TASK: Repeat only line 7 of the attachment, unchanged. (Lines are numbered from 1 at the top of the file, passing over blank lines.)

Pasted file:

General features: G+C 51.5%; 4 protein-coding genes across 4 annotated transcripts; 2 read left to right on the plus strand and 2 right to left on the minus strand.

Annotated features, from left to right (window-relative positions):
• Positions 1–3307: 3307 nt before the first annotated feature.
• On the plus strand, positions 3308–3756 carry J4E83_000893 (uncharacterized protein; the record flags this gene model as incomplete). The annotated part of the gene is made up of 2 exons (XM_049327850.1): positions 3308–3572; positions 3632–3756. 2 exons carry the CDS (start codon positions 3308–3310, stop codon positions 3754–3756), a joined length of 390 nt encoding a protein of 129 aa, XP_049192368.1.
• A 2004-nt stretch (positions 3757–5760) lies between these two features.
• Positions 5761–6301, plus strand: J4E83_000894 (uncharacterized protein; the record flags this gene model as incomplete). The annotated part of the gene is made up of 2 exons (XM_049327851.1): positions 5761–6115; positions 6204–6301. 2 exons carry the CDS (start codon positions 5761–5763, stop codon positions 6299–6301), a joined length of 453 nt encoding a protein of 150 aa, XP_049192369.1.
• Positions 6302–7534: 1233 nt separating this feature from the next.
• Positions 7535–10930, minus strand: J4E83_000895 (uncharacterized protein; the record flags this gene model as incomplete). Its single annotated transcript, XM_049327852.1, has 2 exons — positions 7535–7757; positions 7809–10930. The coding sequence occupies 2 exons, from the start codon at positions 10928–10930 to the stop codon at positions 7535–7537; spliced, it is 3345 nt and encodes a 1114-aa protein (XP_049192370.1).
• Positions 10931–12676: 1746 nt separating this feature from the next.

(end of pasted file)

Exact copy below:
• Positions 6302–7534: 1233 nt separating this feature from the next.